Chalica is a uniquely Universalist Unitarian holiday dreamed up by Darlene Marshall in 2005. It’s not surprising if you have never heard of it, as it’s a grassroots-type of celebration. In Marshall’s words, “I’ve let [Chalica] take on a life of its own. It can either be a serious spiritual exercise or a fun thing to do. All holidays evolve through the people who celebrate them.”
So, what is Chalica and when it is celebrated? Chalica is an invitation to spend a day or a week with each of the principles, reflecting on their meaning and doing a good deed focused on each one.
The celebration starts the first Monday in December. Each day or week of Chalica, an evening chalice is lit and homemade gifts may be given and received. Gifts can be made bought, verbal, written, acts, and the creating of new traditions unique to your family.
Our congregation will be celebrating Chalica for seven weeks to give time to explore in a deeper way, each principle.
Week 1: December 2 – 8
We light our chalice to celebrate that each person is important.Unitarian Universalists create communities of compassion and welcoming.You do not have to do anything to earn the love contained within these walls.You do not have to be braver, smarter, stronger, better than you are in this momentTo belong here, with us.
Erika Hewitt, adapted
– Do something special for yourself!
– Gather family or friends and plan a mean where everyone’s favorite food is represented.
– Send a thank-you card to someone; celebrating the differences between you and them.
– Write down and share what you love about another. Give that person your list.
– Send a card expressing forgiveness or apology
Big Orange Splot by D.Manus Pinkwater and Daniel ManusPinkwater
Owen and Mzee by Isabella Hatkoff, Craig Hatkoff, Paula Kahumbu and Peter Greste
On the Night you were Born by Nancy
Week 2: December 9 – 15
We light our chalice to celebrate being kind in all we do.
– As a family, try to go the day without arguing.
– Do something nice for someone else.
– Donate stuff to someone who doesn’t have as much as you.
– Display kindness and care to those around you.
– Exchange small care packages to other as a family.
– Cheer up a friend or neighbor and help out where you can.
Old Turtle by Douglas Wood and Cheng-Khee Chee
The Golden Rule by Ilene Cooper and Gabi Swiatkowska
Love you Forever by Robert Munsch and Sheila McGraw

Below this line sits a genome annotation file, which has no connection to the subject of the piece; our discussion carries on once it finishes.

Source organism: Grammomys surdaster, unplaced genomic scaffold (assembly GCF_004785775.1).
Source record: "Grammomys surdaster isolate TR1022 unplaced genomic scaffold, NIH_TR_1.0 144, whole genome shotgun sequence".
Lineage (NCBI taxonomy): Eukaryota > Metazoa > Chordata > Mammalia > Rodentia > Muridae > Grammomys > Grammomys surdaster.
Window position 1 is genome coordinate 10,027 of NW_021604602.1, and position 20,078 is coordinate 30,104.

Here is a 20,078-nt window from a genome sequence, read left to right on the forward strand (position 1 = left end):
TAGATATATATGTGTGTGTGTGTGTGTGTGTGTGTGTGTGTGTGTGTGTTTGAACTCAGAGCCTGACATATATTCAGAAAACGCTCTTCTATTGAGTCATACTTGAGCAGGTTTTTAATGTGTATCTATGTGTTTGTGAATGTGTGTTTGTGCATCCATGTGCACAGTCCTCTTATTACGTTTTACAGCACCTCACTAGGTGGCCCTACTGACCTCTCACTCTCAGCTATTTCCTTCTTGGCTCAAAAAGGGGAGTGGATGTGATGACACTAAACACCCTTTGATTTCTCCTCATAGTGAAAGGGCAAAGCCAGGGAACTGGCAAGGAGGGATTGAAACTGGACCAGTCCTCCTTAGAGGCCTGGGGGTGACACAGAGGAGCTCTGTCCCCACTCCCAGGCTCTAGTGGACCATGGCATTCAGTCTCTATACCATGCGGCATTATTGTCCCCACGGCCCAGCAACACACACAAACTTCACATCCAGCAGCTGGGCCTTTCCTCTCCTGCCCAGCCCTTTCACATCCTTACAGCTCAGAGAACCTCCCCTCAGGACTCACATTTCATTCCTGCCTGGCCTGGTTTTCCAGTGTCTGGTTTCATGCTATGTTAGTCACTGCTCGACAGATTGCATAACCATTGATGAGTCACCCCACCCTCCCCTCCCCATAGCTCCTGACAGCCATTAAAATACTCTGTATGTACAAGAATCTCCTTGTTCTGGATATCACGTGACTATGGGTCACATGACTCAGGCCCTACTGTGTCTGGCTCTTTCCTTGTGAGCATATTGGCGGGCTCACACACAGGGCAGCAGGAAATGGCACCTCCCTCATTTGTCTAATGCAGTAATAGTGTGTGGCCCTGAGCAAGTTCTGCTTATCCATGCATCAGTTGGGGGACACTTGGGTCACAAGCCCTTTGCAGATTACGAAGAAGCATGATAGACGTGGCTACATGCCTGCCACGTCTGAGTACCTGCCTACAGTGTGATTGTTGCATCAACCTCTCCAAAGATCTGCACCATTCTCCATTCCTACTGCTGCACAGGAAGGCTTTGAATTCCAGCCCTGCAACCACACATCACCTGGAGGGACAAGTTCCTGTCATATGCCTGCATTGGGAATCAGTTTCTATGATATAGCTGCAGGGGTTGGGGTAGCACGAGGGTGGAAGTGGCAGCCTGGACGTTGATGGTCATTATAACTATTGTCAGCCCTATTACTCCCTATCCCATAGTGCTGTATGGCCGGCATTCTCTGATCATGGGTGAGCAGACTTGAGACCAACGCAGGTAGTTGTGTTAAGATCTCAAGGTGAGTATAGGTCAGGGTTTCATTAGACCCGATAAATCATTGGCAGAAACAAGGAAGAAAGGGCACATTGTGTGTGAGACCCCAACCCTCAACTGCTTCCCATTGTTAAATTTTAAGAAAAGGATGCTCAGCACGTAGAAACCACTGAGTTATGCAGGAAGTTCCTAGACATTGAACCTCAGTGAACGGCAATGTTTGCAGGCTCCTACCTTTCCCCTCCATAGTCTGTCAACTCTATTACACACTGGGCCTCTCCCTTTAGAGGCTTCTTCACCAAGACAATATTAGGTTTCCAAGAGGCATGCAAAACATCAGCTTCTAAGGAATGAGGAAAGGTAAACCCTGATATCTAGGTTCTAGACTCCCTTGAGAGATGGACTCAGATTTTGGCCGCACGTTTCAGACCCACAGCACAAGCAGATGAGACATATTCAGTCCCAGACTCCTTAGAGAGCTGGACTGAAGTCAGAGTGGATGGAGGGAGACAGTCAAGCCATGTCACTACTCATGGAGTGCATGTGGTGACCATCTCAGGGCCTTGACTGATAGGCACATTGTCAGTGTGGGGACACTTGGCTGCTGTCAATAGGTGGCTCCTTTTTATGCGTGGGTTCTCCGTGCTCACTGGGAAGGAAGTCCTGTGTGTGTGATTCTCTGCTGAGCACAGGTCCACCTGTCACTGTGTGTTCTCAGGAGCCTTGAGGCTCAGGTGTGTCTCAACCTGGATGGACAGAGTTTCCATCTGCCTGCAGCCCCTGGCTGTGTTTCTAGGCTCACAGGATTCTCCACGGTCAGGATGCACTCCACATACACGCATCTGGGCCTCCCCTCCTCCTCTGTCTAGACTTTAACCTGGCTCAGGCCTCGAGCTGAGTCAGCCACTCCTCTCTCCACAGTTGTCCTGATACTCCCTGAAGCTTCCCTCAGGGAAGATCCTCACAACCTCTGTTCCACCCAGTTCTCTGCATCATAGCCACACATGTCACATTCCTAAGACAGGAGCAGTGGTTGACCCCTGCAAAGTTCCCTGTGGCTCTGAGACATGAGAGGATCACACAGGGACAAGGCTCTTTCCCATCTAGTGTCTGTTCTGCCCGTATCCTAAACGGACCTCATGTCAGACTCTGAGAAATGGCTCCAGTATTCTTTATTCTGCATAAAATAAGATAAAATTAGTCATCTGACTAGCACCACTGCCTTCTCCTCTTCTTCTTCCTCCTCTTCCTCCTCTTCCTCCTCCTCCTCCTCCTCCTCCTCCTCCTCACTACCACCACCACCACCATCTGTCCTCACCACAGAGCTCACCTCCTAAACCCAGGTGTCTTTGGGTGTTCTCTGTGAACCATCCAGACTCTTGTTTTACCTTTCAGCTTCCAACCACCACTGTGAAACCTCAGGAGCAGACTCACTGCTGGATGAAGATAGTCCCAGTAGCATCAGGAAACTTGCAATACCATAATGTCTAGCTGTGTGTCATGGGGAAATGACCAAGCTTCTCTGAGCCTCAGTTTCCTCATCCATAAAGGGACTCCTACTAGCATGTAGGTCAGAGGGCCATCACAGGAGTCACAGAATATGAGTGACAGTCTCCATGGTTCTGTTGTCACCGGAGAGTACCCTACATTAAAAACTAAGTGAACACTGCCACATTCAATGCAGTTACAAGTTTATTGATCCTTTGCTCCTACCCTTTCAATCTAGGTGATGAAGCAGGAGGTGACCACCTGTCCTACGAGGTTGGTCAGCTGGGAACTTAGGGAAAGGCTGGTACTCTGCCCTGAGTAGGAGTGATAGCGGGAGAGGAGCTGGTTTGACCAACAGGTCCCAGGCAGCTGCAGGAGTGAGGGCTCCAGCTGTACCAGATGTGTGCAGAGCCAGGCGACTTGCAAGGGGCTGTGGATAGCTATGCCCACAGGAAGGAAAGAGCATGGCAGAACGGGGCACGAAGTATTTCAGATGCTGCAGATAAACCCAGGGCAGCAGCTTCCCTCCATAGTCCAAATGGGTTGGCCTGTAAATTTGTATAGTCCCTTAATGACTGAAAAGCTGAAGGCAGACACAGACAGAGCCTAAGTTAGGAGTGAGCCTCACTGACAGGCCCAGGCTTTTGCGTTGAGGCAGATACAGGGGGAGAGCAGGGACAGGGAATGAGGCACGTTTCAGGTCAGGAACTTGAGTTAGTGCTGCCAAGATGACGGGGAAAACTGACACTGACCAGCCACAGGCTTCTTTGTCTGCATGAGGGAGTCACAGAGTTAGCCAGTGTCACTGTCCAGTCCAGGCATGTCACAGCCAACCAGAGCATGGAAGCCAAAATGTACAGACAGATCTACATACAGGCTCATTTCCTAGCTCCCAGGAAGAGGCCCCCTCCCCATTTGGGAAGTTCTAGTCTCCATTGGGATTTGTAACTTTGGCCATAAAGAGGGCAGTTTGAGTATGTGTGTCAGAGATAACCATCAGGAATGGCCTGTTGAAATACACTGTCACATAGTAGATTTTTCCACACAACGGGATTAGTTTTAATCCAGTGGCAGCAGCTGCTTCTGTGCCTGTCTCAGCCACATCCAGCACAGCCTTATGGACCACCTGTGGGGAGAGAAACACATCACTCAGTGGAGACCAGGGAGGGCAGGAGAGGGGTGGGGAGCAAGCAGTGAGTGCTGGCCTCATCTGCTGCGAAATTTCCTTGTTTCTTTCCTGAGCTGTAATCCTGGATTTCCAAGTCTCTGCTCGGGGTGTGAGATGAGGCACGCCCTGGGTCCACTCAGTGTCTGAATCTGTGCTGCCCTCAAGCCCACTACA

Week 3: December 16 – 22
We light our chalice to celebrate that we are free to learn together.
– Take part in an event at your church
– Read a book to a smaller child, yourself, or another.
– As a family, learn how to play a new game together.
– Attend a lecture, go to the museum, see a play, talk with others around you.
– At school offer help to other students, and accept help as well.
– Cook a pie, make a paper airplane—share your gifts with others
– Teach someone something, and, conversely, listen and learn
Fannie in the Kitchen by Deborah Hopkinson and Nancy Carpenter
Maria’s Comet by Deborah Hopkinson and Deborah Lanino
Chicken Sunday by Patricia Polacco
Week 4: December 23 – 29
We light our chalice to celebrate that we can search for what is true.
– Practice Chalica, and learn about Unitarian Universalism.
– Practice how you would talk about Unitarian Universalism in one minute or less.
– Create your own Unitarian Universalism traditions, food, and celebrations.
– Have a discussion about religion. What do you give your heart to? How do you want to appear in the world?
– Talk with a friend about their beliefs. Be open.
– Explore another religions’ traditions, food, and celebrations.
Grandad’s Prayers of the Earth by Douglas Wood, P.J. Lynch
God In Between by Sandy
Eisenberg Sasso ,Sally Sweetland
Elijah’s Angels by Michael J. Rosen, Aminah Brenda Lynn Robinson
Week 5: December 30 – January 5
We light our chalice to celebrate that all people need a voice.
– Begin or continue with good energy family meetings giving a voice to all family members.
– Plan a special mean with family and/or friends, and hold a vote on what you’ll eat.
– Advocate, get involved, stand-up for someone on the playground.
– Listen, deeply. Be a friend.
-Get involved in your local political scene, offer help, or get involved with voter registration.
If I were President by Catherine Stier and Diane DiSalvo-Ryan
D is for Democracy: A Citizen’s Alphabet by Elissa Grodin and Victor Juhasz
Yertle the Turtle by Dr. Seuss
Week 6: January 6 – January 12
We light our chalice to celebrate that we can build a fair and peaceful world.
– Volunteer; make a plan to volunteer regularly.
– Donate food, clothing, items to Loaves and Fishes.
– Donate to your favorite charity or on behalf of someone else to a charity they are passionate about.
– Hold a fundraiser; make a plan.
Over the River and Through the Wood by Lydia Maria Child and Christopher Manson
Henry Climbs a Mountain by D.B. Johnson
Miss Rumphius by Barbara Cooney
Week 7: January 13 – January 19
We light our chalice to celebrate that we care for Earth’s lifeboat.
– Go green at home; start composting, recycle more, bike more. Choose as a family and commit to it.
– Advocate that your workplace or school be more eco-friendly.
– Shop local; plan to make a vegetarian or vegan meal.
– Reuse, reduce, recycle, and repair; turn “trash” into a work of art, or something else useful.
– Clean-up litter wherever you can.
The Shortest Day by Wendy Pfeffer and Jesse Reisch
The Everything Seed by Carole Martignacco and Joy Troyer
From Lava to Life by Jennifer Morgan and Dana Lynne Andersen